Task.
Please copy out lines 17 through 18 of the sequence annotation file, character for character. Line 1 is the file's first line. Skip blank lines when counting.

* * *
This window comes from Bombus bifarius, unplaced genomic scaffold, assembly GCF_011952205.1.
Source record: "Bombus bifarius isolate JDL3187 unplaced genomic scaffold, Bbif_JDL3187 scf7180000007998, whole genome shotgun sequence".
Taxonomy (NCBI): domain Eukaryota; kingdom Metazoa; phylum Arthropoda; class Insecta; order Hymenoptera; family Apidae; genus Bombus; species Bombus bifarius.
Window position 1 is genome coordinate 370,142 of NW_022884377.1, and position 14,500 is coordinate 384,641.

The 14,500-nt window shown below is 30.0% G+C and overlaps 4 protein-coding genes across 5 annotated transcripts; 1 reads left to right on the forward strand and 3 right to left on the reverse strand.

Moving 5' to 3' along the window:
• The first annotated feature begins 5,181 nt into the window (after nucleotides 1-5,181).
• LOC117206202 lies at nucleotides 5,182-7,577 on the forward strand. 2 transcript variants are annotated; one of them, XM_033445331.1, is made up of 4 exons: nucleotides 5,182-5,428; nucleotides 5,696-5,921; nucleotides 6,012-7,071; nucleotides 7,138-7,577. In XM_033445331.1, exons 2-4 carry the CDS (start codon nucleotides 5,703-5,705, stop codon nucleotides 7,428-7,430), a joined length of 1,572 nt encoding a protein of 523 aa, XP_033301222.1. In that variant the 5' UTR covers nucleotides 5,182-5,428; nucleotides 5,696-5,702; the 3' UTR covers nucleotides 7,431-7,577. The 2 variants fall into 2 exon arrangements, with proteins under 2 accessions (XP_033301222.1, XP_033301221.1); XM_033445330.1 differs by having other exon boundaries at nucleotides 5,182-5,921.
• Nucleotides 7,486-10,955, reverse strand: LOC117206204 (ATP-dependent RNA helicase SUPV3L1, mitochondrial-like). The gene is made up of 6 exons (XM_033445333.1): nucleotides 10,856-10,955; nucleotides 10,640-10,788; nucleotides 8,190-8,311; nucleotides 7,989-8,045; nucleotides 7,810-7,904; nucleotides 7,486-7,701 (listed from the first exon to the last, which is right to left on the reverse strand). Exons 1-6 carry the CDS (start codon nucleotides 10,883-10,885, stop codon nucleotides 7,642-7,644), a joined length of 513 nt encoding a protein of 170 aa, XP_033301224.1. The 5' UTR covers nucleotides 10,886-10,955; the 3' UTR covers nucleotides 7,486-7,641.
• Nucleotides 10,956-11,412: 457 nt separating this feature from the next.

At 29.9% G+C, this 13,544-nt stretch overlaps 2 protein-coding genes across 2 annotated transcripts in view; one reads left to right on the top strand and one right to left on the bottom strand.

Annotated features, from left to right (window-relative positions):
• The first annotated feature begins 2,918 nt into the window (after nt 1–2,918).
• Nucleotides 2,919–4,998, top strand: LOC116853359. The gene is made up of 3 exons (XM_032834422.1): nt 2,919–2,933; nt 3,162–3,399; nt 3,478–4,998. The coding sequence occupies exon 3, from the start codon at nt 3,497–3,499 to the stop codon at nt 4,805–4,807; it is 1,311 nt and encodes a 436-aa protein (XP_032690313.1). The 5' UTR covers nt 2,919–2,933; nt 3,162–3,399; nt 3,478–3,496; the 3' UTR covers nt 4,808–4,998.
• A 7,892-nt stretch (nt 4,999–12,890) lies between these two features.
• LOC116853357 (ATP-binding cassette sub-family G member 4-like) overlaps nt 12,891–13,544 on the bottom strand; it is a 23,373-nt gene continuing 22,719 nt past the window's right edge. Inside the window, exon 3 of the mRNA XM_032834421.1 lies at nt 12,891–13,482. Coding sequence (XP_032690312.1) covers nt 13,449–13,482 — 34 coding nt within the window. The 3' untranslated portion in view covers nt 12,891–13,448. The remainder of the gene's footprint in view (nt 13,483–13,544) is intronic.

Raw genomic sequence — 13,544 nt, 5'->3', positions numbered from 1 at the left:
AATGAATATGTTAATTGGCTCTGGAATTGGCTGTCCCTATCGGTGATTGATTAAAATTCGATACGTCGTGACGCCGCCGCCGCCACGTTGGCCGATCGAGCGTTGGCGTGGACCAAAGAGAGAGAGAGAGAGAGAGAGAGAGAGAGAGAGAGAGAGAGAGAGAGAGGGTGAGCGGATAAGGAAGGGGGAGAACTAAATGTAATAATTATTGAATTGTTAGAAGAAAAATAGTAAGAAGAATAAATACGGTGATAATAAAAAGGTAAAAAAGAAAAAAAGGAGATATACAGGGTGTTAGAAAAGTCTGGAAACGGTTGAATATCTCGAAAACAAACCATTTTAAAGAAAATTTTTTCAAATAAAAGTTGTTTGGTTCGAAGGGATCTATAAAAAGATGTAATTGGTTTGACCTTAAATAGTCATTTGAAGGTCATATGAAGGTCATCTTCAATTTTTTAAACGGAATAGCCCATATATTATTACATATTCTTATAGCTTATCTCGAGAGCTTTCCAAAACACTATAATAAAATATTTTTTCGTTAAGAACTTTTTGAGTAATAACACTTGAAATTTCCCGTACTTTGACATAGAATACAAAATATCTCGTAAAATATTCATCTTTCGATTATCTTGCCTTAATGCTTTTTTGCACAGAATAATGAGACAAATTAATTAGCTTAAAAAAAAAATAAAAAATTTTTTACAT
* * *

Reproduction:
Raw genomic sequence — 13,544 nt, 5'->3', positions numbered from 1 at the left:
AATGAATATGTTAATTGGCTCTGGAATTGGCTGTCCCTATCGGTGATTGATTAAAATTCGATACGTCGTGACGCCGCCGCCGCCACGTTGGCCGATCGAGCGTTGGCGTGGACCAAAGAGAGAGAGAGAGAGAGAGAGAGAGAGAGAGAGAGAGAGAGAGAGAGAGGGTGAGCGGATAAGGAAGGGGGAGAACTAAATGTAATAATTATTGAATTGTTAGAAGAAAAATAGTAAGAAGAATAAATACGGTGATAATAAAAAGGTAAAAAAGAAAAAAAGGAGATATACAGGGTGTTAGAAAAGTCTGGAAACGGTTGAATATCTCGAAAACAAACCATTTTAAAGAAAATTTTTTCAAATAAAAGTTGTTTGGTTCGAAGGGATCTATAAAAAGATGTAATTGGTTTGACCTTAAATAGTCATTTGAAGGTCATATGAAGGTCATCTTCAATTTTTTAAACGGAATAGCCCATATATTATTACATATTCTTATAGCTTATCTCGAGAGCTTTCCAAAACACTATAATAAAATATTTTTTCGTTAAGAACTTTTTGAGTAATAACACTTGAAATTTCCCGTACTTTGACATAGAATACAAAATATCTCGTAAAATATTCATCTTTCGATTATCTTGCCTTAATGCTTTTTTGCACAGAATAATGAGACAAATTAATTAGCTTAAAAAAAAAATAAAAAATTTTTTACAT